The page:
The need for an environmentally friendly, highly efficient energy source has brought hydrogenases into the center of attention in enzyme research. Hydrogenases catalyze the reversible cleavage of molecular hydrogen into two protons and two electrons and could therefore become a key component of future biological fuel cells. In this thesis, the oxygen-tolerant, membrane bound [Nife] hydrogenase (MBH) from Ralstonia eutropha is investigated by means of Infrared (IR) and Resonance Raman (RR) spectroscopy. This enzyme is of particular technological interest, because it preserves catalytic activity even under ambient oxygen concentrations. With IR spectroscopy, redox transitions of the [NiFe] active site were studied as a function of externally adjusted potentials. Thus, it was possible to make the interconversion of the active site redox states within the catalytic cycle visible. The results demonstrate that the reoxidation process is only reversible if the MBH is still attached to its natural electron acceptor cytochrome b in membrane fragments, as it is in its natural environment. The entire reoxidation process was successfully modeled with a set of coupled mono-exponential functions, confirming that the underlying processes are one-electron transitions. The solubilized MBH is not capable of reacting in a fully reversible fashion with hydrogen and oxygen, since the formation of the irreversible inactive species is also possible during the reoxidation process once the natural electron acceptor is lost. Comparative studies revealed that major fractions of such MBH samples can be reactivated in the presence of redox mediators and sufficiently high overpotentials. Additionally, IR component spectra involving the CO and CN stretching modes were determined for all catalytically active and inactive redox species of the [NiFe] active site. With the present work RR spectroscopy is established as a powerful method complementary to IR and EPR (Electron Paramagnetic Resonance) spectroscopy to investigate the various cofactors of the MBH, i.e. the [NiFe] active site and the FeS clusters. A consistent assignment of the respective vibrational modes in the region from 300 to 700cm-1 was achieved by wavelength- and angle-dependent RR studies, statistical analyses on experimental RR spectra as well as isotopic labeling and quantum chemical calculations by Y. Rippers. The detected vibrational modes of the active site were assigned to Fe-CO/CN modes of the redox states Nia-S and Nia-L. These two active species are formed via light-induced processes in the RR experiment. Due to this photo-induced reactivation of the active site the 'potential window of activity' for H2-oxidation in a fuel cell might be broadened and thus the performance of the biofuel cell increased. The most intense FeS stretching modes of all three FeS clusters were discriminated with angle-dependent RR spectroscopy and RR spectra from samples of MBH variants with genetically engineered FeS clusters. This also yields the first vibrational spectroscopic description of the superoxidized proximal cluster. This proximal [4Fe3S] cluster is unique in oxygen-tolerant membrane bound hydrogenases and is thought to play a key role for protecting the active site from oxidative damage. RR spectroscopy revealed that the native configuration of the superoxidized cluster has a bound hydroxyl group at one Fe ion. This hydroxyl group is rebound in high amounts within the reoxidation process of the MBH. RR spectra of isotopically labeled MBH samples demonstrated that the hydroxyl ligand at the superoxidized proximal cluster is preferentially formed from molecular oxygen, which is reduced in a four-electron three-proton process. Solvent water molecules in the vicinity of the proximal cluster are an alternative source for the ligand, but this binding process is much slower. These mechanistic and structural insights even exceed the information derived from crystallographic data. The advanced understanding of the experimental RR spectra of the MBH from Ralstonia eutropha will be the basis for future investigations of the wildtype enzyme and specific genetically engineered MBH variants with modifications at the [NiFe] active site or the FeS clusters. Further aspects of the catalytic cycle may be elucidated with systematically varied experimental conditions as well.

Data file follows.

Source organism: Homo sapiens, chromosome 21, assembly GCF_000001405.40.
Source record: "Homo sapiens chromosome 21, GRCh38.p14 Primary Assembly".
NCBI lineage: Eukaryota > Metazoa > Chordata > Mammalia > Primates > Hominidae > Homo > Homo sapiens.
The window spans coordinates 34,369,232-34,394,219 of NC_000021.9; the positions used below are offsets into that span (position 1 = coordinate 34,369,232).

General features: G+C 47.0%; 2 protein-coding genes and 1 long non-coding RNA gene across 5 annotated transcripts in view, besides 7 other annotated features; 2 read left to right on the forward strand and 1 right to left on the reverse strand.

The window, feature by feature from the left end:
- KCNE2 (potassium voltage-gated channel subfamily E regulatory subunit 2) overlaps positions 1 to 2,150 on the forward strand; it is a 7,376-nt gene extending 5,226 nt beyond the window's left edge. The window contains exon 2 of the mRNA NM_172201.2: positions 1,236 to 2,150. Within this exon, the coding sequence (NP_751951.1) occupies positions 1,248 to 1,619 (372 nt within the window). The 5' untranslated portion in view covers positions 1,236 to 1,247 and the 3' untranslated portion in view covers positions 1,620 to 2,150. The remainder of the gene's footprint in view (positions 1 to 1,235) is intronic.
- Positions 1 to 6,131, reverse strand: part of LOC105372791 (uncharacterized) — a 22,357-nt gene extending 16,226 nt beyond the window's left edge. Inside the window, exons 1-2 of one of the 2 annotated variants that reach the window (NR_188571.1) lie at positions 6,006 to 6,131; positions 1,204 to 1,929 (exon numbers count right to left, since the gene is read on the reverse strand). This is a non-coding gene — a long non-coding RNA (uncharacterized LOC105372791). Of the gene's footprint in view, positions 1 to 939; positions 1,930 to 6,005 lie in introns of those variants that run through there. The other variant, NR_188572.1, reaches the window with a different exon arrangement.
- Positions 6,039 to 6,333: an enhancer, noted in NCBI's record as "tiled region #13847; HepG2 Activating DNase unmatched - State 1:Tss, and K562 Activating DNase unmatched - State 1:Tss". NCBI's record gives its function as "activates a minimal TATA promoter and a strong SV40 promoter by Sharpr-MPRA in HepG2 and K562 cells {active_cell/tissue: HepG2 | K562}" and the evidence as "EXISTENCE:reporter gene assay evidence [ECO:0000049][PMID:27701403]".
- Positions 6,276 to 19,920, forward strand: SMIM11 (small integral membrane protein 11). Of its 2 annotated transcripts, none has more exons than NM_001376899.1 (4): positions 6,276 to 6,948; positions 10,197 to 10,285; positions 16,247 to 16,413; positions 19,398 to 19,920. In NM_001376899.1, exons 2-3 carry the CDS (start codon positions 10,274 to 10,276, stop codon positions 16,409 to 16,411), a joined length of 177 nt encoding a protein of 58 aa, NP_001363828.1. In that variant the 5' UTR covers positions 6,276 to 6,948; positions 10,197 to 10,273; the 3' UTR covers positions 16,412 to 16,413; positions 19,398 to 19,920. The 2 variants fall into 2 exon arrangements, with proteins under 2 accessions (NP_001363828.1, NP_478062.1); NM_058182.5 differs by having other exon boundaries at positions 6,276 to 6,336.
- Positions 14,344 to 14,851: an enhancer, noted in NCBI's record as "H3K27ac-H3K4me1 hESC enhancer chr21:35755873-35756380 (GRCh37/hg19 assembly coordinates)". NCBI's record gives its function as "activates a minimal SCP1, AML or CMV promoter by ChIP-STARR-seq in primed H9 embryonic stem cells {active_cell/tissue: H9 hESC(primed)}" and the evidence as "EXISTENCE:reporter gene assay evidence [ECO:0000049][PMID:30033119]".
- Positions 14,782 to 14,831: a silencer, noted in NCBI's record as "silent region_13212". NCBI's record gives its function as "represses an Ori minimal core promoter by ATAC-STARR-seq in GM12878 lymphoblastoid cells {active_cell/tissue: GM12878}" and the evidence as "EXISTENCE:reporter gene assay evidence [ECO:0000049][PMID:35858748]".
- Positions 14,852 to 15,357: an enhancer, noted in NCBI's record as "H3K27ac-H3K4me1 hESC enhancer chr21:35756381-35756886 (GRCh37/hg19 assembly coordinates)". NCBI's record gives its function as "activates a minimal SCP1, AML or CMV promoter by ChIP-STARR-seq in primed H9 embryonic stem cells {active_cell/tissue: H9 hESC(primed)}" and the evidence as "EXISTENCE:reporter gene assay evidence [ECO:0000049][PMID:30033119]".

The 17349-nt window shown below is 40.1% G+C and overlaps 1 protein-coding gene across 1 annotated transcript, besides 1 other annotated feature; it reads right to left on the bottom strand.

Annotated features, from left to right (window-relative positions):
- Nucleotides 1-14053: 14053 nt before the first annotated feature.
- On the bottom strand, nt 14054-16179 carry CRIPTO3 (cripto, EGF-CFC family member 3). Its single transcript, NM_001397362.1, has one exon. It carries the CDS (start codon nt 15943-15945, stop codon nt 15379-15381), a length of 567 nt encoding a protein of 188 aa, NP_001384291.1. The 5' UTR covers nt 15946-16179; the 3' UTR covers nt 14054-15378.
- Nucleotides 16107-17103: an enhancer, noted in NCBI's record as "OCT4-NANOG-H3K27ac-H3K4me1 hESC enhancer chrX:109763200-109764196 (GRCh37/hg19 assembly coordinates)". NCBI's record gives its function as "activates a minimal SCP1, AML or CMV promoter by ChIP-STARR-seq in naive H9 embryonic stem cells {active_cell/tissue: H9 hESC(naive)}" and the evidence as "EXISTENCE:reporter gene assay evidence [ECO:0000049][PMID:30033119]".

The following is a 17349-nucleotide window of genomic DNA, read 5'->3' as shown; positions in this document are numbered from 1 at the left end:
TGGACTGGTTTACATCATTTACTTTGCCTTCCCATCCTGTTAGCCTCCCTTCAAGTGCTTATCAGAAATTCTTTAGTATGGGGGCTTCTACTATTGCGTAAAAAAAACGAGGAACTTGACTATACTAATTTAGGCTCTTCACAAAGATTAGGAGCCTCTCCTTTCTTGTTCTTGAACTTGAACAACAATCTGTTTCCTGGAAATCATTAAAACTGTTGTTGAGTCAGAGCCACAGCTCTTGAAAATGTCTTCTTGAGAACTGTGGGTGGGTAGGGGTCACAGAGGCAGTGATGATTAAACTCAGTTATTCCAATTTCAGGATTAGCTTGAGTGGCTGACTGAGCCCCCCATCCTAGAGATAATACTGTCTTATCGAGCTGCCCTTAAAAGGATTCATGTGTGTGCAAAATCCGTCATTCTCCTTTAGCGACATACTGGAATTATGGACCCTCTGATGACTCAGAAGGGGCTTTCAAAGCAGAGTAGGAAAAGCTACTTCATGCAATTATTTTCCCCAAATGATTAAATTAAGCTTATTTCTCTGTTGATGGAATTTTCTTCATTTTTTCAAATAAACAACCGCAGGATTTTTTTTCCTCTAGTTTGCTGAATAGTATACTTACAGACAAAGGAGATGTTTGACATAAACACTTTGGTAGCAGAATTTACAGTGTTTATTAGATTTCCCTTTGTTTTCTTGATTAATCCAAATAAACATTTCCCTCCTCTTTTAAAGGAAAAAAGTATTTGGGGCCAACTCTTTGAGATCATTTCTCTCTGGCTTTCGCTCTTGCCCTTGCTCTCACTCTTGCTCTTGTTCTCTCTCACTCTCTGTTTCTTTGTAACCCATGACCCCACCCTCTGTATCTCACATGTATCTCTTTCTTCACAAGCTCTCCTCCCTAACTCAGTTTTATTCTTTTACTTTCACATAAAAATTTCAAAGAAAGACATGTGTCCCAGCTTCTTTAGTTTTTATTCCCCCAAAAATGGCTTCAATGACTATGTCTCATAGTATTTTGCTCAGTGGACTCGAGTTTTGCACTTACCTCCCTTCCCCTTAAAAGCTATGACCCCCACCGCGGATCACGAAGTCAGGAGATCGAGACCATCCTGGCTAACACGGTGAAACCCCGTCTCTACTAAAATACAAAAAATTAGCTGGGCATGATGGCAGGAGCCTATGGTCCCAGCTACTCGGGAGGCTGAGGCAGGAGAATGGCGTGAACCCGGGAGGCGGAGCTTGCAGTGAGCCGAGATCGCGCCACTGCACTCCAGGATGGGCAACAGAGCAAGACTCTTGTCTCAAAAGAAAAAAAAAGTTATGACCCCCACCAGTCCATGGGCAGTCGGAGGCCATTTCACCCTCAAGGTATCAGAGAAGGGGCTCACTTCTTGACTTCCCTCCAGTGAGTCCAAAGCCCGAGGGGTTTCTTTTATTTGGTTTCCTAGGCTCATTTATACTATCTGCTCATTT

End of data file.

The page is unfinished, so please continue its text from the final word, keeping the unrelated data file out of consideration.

|School:||Technische Universitaet Berlin (Germany)|
|Source:||DAI-C 81/1(E), Dissertation Abstracts International|
|Subjects:||Molecular chemistry, Biochemistry|
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